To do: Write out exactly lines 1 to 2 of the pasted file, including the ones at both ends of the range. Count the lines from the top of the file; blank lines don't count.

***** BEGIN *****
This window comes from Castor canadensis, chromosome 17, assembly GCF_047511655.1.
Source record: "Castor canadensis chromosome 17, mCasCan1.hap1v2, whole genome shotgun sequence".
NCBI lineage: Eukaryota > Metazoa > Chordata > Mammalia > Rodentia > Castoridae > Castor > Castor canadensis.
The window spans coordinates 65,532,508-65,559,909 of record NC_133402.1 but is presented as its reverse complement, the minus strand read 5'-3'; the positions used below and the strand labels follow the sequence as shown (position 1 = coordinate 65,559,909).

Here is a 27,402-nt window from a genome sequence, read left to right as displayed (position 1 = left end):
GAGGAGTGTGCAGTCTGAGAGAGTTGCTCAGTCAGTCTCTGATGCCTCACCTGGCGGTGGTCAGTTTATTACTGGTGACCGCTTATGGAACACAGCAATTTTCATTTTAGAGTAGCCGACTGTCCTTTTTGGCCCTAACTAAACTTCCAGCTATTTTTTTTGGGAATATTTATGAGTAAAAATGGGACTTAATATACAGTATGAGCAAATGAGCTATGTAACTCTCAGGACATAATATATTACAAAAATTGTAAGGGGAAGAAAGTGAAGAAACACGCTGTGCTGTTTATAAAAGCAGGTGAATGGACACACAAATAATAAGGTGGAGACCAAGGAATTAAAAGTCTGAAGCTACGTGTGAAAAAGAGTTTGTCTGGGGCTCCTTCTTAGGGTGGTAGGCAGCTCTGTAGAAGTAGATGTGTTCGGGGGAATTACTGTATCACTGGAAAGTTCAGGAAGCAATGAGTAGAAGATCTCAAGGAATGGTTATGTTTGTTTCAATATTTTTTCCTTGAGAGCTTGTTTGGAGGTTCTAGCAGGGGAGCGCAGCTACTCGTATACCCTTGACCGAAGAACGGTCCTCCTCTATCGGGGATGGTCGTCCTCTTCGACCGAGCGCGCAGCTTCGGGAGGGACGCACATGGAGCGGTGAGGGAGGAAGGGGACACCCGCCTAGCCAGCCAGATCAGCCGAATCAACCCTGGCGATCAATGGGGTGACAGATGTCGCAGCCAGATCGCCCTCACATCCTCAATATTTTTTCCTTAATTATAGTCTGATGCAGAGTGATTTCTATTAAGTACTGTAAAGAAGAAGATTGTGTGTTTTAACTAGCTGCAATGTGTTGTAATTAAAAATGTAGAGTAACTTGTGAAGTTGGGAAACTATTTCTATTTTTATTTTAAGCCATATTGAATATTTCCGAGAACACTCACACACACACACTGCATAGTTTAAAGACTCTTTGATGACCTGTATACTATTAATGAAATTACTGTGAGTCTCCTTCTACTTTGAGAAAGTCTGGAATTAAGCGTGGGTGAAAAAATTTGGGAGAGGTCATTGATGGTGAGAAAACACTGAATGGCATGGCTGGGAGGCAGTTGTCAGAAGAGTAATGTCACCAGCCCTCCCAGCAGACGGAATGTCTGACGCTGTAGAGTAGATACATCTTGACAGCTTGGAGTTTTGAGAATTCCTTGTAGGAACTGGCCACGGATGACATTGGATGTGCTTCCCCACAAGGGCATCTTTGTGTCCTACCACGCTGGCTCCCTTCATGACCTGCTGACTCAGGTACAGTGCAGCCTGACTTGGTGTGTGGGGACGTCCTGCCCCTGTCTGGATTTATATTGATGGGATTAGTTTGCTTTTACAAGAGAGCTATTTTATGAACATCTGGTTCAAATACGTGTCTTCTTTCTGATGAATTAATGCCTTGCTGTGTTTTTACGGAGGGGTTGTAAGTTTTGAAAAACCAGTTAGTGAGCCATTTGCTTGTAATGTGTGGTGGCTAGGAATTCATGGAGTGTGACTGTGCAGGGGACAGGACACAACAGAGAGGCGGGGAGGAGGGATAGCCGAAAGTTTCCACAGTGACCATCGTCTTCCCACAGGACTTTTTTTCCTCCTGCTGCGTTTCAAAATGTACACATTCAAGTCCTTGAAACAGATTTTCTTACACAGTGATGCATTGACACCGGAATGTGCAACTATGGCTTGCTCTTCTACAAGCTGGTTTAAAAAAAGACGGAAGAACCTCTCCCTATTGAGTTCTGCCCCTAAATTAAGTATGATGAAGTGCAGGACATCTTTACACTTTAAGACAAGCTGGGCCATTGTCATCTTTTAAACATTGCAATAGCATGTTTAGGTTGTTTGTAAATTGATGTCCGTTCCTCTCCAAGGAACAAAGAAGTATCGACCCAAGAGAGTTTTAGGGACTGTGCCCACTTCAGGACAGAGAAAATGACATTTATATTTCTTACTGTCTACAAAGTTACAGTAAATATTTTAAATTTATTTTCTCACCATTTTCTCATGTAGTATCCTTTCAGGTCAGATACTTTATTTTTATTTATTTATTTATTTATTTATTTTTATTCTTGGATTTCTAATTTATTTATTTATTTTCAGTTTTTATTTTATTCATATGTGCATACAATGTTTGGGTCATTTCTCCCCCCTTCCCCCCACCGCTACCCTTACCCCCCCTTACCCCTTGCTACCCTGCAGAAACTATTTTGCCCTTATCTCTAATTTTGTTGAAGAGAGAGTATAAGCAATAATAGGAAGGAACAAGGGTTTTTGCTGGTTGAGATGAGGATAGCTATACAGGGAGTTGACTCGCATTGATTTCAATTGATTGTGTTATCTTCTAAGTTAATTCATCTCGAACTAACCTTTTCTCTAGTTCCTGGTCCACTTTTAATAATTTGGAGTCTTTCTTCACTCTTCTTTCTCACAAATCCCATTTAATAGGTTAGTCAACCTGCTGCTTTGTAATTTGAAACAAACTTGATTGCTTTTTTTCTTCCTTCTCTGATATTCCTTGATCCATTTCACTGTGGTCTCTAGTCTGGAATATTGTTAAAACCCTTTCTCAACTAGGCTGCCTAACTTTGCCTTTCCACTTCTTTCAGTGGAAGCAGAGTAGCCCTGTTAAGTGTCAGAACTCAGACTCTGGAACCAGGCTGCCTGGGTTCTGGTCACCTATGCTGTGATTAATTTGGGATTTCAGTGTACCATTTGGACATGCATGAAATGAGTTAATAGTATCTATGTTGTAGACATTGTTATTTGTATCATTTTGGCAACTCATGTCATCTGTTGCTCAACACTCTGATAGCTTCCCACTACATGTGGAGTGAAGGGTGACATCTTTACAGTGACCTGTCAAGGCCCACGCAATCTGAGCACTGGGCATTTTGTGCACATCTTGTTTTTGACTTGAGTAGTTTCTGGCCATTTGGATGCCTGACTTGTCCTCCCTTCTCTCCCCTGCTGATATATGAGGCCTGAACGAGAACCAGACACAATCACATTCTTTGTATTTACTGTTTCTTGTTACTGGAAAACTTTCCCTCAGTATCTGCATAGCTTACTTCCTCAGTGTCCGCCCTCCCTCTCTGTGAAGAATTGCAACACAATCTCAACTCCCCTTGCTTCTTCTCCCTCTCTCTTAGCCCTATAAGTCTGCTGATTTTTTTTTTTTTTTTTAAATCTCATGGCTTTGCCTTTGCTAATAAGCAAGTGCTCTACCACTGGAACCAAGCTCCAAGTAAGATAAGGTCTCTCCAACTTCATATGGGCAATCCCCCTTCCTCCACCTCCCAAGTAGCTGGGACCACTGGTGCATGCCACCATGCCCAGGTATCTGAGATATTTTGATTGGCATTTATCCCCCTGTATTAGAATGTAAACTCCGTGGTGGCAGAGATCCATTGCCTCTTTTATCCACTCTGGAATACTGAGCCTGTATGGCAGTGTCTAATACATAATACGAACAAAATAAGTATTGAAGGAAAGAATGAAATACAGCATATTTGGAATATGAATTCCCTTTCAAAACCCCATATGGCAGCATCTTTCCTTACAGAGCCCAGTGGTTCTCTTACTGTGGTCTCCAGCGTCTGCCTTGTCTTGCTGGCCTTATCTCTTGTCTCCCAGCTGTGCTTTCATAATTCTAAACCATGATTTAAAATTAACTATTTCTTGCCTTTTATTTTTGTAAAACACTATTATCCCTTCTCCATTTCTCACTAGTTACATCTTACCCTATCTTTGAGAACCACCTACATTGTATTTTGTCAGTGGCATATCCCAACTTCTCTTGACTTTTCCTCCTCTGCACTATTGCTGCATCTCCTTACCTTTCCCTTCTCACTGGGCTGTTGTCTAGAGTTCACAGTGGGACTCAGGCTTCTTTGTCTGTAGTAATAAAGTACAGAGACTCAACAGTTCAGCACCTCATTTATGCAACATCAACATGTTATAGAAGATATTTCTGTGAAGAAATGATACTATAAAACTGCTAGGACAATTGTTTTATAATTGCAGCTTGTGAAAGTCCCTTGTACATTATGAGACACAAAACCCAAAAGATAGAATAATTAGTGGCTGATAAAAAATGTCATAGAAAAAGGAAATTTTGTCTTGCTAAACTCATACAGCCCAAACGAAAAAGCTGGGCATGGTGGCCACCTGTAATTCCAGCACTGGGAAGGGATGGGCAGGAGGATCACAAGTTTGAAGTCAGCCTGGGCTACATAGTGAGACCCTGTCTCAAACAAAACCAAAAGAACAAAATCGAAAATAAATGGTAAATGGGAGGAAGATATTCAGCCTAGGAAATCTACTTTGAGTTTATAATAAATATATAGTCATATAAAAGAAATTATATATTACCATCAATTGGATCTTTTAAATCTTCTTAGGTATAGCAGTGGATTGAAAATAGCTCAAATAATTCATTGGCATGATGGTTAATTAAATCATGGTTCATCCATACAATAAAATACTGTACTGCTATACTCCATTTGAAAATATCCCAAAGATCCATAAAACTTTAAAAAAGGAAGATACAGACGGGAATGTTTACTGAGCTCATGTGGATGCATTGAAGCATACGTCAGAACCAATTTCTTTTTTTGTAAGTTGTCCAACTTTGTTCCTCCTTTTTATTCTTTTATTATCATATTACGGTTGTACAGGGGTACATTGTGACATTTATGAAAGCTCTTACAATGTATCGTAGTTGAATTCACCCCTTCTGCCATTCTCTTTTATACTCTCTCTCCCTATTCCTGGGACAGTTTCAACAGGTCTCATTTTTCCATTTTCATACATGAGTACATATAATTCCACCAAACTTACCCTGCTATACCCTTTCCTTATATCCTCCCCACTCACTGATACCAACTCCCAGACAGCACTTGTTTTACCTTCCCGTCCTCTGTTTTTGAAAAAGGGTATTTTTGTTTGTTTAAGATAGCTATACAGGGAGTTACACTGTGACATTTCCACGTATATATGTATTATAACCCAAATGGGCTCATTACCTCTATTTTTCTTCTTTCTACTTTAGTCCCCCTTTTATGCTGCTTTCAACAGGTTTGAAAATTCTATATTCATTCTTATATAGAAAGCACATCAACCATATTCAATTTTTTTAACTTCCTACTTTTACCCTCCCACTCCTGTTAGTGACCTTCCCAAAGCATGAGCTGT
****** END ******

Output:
This window comes from Castor canadensis, chromosome 17, assembly GCF_047511655.1.
Source record: "Castor canadensis chromosome 17, mCasCan1.hap1v2, whole genome shotgun sequence".